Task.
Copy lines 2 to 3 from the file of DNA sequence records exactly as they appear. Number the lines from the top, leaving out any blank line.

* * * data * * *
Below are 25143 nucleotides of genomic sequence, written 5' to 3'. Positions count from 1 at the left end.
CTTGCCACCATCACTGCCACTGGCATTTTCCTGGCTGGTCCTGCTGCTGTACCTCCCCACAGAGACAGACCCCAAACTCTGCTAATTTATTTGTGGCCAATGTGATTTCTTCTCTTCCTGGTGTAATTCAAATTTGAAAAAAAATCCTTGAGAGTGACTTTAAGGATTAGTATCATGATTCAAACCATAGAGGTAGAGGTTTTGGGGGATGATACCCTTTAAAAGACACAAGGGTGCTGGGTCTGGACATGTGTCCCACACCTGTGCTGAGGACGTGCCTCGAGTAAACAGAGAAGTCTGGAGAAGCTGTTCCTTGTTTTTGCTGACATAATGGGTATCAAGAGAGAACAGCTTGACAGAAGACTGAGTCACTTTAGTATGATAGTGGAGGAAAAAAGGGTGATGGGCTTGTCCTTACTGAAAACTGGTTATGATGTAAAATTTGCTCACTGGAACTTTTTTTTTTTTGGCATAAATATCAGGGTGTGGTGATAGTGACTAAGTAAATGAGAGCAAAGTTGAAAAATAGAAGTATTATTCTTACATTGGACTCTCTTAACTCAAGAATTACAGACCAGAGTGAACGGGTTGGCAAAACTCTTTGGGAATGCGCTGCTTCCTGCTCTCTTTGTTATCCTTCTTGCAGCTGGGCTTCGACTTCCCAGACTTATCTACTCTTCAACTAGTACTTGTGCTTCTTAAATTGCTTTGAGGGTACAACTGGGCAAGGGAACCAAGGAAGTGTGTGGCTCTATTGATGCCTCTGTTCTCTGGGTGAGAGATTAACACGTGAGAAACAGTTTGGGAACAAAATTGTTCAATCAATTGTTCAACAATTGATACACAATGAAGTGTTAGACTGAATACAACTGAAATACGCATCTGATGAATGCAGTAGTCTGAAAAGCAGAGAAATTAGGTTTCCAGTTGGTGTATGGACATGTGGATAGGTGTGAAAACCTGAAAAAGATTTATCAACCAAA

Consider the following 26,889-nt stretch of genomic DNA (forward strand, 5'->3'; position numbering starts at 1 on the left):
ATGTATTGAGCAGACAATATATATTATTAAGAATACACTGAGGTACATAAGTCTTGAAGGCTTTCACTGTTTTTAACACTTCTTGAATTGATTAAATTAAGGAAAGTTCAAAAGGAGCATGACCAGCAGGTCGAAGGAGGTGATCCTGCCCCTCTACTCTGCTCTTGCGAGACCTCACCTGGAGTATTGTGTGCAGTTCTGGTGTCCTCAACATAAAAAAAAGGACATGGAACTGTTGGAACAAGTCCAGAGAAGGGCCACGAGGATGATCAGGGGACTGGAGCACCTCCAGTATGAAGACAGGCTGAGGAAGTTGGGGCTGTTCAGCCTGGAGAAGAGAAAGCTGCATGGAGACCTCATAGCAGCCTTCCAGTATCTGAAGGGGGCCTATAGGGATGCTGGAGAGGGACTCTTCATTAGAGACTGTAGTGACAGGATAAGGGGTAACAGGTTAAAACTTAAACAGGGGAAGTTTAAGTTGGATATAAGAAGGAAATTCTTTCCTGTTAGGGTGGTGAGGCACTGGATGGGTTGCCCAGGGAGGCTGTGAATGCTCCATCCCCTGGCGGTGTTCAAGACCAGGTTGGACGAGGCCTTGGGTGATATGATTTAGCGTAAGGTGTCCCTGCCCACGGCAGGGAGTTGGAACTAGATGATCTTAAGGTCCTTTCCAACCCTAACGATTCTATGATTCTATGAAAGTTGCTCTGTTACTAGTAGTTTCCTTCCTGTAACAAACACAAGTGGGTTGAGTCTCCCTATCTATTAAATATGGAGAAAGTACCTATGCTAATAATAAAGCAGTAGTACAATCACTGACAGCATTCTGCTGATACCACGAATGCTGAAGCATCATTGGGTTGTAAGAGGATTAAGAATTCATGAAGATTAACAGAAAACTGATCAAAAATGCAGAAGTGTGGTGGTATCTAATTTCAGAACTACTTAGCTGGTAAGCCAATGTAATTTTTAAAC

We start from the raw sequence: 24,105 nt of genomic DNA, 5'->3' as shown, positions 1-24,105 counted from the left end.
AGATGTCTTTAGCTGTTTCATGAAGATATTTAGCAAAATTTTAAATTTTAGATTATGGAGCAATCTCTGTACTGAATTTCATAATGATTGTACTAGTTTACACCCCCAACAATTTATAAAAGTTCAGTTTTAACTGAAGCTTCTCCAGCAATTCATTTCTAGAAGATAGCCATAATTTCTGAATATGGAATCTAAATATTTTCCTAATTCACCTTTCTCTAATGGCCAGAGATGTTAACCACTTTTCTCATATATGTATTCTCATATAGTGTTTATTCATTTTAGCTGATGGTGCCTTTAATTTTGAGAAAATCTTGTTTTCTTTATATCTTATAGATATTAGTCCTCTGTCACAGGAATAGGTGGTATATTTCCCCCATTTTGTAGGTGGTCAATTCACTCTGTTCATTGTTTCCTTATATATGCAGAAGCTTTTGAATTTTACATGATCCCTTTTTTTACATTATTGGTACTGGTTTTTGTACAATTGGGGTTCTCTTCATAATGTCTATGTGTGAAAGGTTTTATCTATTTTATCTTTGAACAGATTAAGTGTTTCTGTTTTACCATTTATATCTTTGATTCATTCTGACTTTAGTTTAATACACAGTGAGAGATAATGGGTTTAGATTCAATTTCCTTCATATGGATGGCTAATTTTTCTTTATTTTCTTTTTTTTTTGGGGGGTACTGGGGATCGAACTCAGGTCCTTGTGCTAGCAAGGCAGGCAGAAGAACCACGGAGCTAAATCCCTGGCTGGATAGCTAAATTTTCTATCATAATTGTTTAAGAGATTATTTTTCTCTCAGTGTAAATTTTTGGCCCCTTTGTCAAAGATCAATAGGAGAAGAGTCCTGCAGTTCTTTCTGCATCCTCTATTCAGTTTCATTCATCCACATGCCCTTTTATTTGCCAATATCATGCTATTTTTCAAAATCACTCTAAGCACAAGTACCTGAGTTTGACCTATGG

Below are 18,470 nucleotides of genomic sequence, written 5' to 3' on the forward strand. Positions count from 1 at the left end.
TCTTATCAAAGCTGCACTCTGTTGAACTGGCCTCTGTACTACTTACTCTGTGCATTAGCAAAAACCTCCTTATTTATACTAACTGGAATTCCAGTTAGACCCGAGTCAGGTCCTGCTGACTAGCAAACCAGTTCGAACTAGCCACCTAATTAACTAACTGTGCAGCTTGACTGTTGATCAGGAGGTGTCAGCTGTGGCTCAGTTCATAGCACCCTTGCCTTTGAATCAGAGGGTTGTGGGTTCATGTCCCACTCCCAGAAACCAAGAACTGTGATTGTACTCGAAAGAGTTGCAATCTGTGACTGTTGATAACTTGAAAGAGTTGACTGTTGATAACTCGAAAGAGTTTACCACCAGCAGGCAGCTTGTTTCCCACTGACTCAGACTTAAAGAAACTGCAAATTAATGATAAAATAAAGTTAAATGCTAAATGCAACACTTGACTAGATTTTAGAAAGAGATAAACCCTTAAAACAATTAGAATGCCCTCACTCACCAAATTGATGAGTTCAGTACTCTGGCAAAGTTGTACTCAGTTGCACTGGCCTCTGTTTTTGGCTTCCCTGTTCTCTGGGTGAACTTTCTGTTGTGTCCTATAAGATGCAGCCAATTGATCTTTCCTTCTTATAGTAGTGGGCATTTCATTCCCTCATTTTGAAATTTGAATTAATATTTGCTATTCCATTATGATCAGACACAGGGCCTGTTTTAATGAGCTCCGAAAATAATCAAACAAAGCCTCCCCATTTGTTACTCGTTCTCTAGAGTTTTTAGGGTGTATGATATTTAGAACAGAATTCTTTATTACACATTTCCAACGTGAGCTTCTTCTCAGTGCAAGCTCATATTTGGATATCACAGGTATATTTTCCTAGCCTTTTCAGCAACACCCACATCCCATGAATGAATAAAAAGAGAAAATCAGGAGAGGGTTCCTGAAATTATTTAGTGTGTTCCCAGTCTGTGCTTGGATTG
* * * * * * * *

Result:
CTTGCCACCATCACTGCCACTGGCATTTTCCTGGCTGGTCCTGCTGCTGTACCTCCCCACAGAGACAGACCCCAAACTCTGCTAATTTATTTGTGGCCAATGTGATTTCTTCTCTTCCTGGTGTAATTCAAATTTGAAAAAAAATCCTTGAGAGTGACTTTAAGGATTAGTATCATGATTCAAACCATAGAGGTAGAGGTTTTGGGGGATGATACCCTTTAAAAGACACAAGGGTGCTGGGTCTGGACATGTGTCCCACACCTGTGCTGAGGACGTGCCTCGAGTAAACAGAGAAGTCTGGAGAAGCTGTTCCTTGTTTTTGCTGACATAATGGGTATCAAGAGAGAACAGCTTGACAGAAGACTGAGTCACTTTAGTATGATAGTGGAGGAAAAAAGGGTGATGGGCTTGTCCTTACTGAAAACTGGTTATGATGTAAAATTTGCTCACTGGAACTTTTTTTTTTTTGGCATAAATATCAGGGTGTGGTGATAGTGACTAAGTAAATGAGAGCAAAGTTGAAAAATAGAAGTATTATTCTTACATTGGACTCTCTTAACTCAAGAATTACAGACCAGAGTGAACGGGTTGGCAAAACTCTTTGGGAATGCGCTGCTTCCTGCTCTCTTTGTTATCCTTCTTGCAGCTGGGCTTCGACTTCCCAGACTTATCTACTCTTCAACTAGTACTTGTGCTTCTTAAATTGCTTTGAGGGTACAACTGGGCAAGGGAACCAAGGAAGTGTGTGGCTCTATTGATGCCTCTGTTCTCTGGGTGAGAGATTAACACGTGAGAAACAGTTTGGGAACAAAATTGTTCAATCAATTGTTCAACAATTGATACACAATGAAGTGTTAGACTGAATACAACTGAAATACGCATCTGATGAATGCAGTAGTCTGAAAAGCAGAGAAATTAGGTTTCCAGTTGGTGTATGGACATGTGGATAGGTGTGAAAACCTGAAAAAGATTTATCAACCAAA

Consider the following 26,889-nt stretch of genomic DNA (forward strand, 5'->3'; position numbering starts at 1 on the left):